Feeds

Mozilla becomes latest to dump Mac OS X 10.4 support

Tiger, tiger, losing fight

Build a business case: developing custom apps

Mozilla will ditch support for Apple’s aged Mac OSX 10.4 - AKA Tiger - when it releases the next version of its Gecko rendering engine.

The open source browser maker plans to push out Gecko 1.9.3 later this year, and at the same time support for Tiger will be dropped altogether, even though the Mozilla Foundation estimates that nearly 1.5m Mac OSX 10.4 users are surfing the web with Firefox 3.5.

Meanwhile 36,000 Tiger-fanciers are running Firefox 3.6, which is Mozilla’s current iteration of its popular browser.

Firefox developer Josh Aas kicked off email discussions about the planned change last Friday.

“In September of 2009 we stopped supporting Mac OS X 10.4 (‘Tiger’) on mozilla-central [the outfit’s main repository] but we left much of the code required to support that platform in the tree in case we wanted to reverse that decision.

"We have come to a point where we need to make a final decision and either restore 10.4 support or remove this (large) amount of 10.4 specific code,” he noted.

He said that support for the Tiger operating system, which Apple released in April 2005, had been a “hindrance” to adding modern technologies to the Firefox browser.

“The approximately 25 per cent of our Mac OS X users still on 10.4 would continue to be supported by Firefox 3.6 until that product reaches end of service, which won't be until several months after the next major version of Firefox is delivered (built on Gecko 1.9.3) later this year,” he said.

However, some people aren’t happy about Mozilla’s decision to switch off Tiger's Firefox life support.

“While Mozilla may think that dropping support for Mac OS X 10.4 is a good idea, you're dead wrong,” grumbled a mysterious respondent with the tag name of Mulder.

“There is no need to do this; it's a short-sighted plan to avoid supporting well over a million users who are still running 10.4 for various reasons; i.e., they can't afford to upgrade their equipment; 10.5 and 10.6 drop or break features that work perfectly well in 10.4; that upgrading would require them to purchase new versions of software that works perfectly well under 10.4; or even that many people think both 10.5 and 10.6 suck.”

The discussions can be read in full here. ®

Bridging the IT gap between rising business demands and ageing tools

More from The Register

next story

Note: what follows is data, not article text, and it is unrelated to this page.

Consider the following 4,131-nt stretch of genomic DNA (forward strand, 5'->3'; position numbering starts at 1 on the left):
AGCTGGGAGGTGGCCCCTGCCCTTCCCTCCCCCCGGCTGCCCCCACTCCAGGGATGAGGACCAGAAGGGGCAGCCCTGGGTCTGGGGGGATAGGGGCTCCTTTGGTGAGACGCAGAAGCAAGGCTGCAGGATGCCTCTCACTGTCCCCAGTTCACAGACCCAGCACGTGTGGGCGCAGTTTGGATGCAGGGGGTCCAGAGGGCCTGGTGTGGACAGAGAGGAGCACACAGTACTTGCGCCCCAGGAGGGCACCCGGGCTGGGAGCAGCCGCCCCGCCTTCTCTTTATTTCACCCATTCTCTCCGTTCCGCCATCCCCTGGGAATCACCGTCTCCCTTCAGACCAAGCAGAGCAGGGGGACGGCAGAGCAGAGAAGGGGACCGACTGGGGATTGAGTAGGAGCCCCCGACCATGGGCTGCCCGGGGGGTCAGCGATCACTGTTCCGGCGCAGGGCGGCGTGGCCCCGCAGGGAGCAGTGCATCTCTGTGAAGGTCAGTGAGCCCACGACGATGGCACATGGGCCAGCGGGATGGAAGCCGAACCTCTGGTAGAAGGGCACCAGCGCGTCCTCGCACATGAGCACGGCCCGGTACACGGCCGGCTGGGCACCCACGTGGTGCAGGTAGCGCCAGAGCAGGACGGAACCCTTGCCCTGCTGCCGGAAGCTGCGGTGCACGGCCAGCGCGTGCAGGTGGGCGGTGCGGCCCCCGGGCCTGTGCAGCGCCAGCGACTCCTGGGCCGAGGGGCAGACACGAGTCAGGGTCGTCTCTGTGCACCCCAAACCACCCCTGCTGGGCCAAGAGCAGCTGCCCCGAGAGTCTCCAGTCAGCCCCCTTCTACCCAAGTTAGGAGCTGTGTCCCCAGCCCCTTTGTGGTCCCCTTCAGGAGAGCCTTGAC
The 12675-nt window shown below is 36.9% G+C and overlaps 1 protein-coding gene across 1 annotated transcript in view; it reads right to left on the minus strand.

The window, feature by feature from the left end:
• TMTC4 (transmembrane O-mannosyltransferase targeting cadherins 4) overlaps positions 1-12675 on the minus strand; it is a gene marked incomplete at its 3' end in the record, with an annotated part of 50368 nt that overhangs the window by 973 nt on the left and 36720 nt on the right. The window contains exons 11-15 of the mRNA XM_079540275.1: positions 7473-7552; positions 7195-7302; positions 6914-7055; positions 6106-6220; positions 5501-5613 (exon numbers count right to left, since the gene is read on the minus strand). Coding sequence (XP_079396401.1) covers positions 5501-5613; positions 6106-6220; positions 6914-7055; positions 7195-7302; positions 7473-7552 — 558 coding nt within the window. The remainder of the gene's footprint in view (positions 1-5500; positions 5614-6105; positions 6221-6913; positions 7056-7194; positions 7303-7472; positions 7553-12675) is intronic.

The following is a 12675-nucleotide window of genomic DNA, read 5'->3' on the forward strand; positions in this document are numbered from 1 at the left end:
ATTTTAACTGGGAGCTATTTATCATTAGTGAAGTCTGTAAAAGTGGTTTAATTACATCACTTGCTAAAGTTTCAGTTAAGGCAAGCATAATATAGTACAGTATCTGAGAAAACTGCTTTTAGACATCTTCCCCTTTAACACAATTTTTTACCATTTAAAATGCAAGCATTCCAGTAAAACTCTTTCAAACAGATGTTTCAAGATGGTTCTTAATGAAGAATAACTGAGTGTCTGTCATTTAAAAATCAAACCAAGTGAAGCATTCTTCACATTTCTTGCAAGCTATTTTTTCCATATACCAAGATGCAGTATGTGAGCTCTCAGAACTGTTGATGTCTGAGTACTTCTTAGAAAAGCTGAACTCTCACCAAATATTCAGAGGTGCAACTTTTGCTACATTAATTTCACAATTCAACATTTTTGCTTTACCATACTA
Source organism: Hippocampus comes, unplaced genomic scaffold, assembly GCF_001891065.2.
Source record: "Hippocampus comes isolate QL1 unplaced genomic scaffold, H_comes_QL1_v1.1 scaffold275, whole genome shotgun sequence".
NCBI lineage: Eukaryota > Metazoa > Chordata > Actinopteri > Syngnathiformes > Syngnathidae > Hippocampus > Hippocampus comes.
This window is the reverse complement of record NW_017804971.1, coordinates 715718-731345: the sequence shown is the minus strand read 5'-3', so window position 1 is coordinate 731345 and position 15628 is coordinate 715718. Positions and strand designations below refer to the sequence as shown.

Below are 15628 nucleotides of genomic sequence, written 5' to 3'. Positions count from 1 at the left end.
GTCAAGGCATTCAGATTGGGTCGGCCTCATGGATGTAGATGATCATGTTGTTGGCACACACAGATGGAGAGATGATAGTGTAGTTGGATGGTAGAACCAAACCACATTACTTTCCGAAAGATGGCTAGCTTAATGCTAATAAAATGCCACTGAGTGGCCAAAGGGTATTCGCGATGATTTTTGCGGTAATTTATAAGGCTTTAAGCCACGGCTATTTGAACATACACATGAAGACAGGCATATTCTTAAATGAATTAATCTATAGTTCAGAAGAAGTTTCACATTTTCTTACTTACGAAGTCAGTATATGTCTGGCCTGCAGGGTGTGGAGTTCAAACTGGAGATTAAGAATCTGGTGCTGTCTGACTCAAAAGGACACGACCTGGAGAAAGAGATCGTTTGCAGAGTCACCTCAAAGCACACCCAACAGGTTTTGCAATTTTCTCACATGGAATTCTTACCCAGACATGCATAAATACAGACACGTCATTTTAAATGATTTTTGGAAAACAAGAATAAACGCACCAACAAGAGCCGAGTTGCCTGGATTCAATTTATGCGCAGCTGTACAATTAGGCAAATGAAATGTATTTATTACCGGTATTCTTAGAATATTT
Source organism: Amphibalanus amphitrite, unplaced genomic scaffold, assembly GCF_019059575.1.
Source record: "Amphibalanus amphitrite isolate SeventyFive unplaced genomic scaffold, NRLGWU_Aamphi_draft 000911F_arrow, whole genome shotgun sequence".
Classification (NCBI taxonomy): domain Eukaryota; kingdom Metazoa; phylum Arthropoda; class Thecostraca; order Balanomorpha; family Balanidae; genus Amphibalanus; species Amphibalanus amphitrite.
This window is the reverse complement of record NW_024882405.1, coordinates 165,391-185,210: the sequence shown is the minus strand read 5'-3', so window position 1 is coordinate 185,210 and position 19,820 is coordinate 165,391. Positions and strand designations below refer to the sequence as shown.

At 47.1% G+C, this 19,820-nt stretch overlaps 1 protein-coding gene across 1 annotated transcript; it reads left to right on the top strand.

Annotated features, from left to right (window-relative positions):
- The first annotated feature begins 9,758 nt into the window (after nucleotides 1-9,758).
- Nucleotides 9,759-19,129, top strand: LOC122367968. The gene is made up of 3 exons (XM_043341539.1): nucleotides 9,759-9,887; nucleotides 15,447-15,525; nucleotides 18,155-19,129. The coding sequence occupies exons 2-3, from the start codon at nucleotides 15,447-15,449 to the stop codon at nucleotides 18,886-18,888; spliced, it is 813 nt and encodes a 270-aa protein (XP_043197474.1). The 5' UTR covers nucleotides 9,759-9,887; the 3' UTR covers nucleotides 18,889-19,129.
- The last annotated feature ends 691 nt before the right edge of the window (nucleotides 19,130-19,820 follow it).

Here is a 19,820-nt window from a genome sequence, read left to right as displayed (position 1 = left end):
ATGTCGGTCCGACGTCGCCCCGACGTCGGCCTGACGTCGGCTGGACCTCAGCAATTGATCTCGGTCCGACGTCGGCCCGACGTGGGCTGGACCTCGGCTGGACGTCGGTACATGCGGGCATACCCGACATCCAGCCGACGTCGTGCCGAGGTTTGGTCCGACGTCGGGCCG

NO MORE ALL CAPS and other pleasures of Visual Studio 14
Unpicking a packed preview that breaks down ASP.NET
Cheer up, Nokia fans. It can start making mobes again in 18 months
The real winner of the Nokia sale is *drumroll* ... Nokia
Mozilla fixes CRITICAL security holes in Firefox, urges v31 upgrade
Misc memory hazards 'could be exploited' - and guess what, one's a Javascript vuln
Put down that Oracle database patch: It could cost $23,000 per CPU
On-by-default INMEMORY tech a boon for developers ... as long as they can afford it
Google shows off new Chrome OS look
Athena springs full-grown from Chromium project's head
Apple: We'll unleash OS X Yosemite beta on the MASSES on 24 July
Starting today, regular fanbois will be guinea pigs, it tells Reg
HIDDEN packet sniffer spy tech in MILLIONS of iPhones, iPads – expert
Don't panic though – Apple's backdoor is not wide open to all, guru tells us
prev story

Whitepapers

Designing a Defense for Mobile Applications
Learn about the various considerations for defending mobile applications - from the application architecture itself to the myriad testing technologies.
Implementing global e-invoicing with guaranteed legal certainty
Explaining the role local tax compliance plays in successful supply chain management and e-business and how leading global brands are addressing this.
Top 8 considerations to enable and simplify mobility
In this whitepaper learn how to successfully add mobile capabilities simply and cost effectively.
Seven Steps to Software Security
Seven practical steps you can begin to take today to secure your applications and prevent the damages a successful cyber-attack can cause.
Boost IT visibility and business value
How building a great service catalog relieves pressure points and demonstrates the value of IT service management.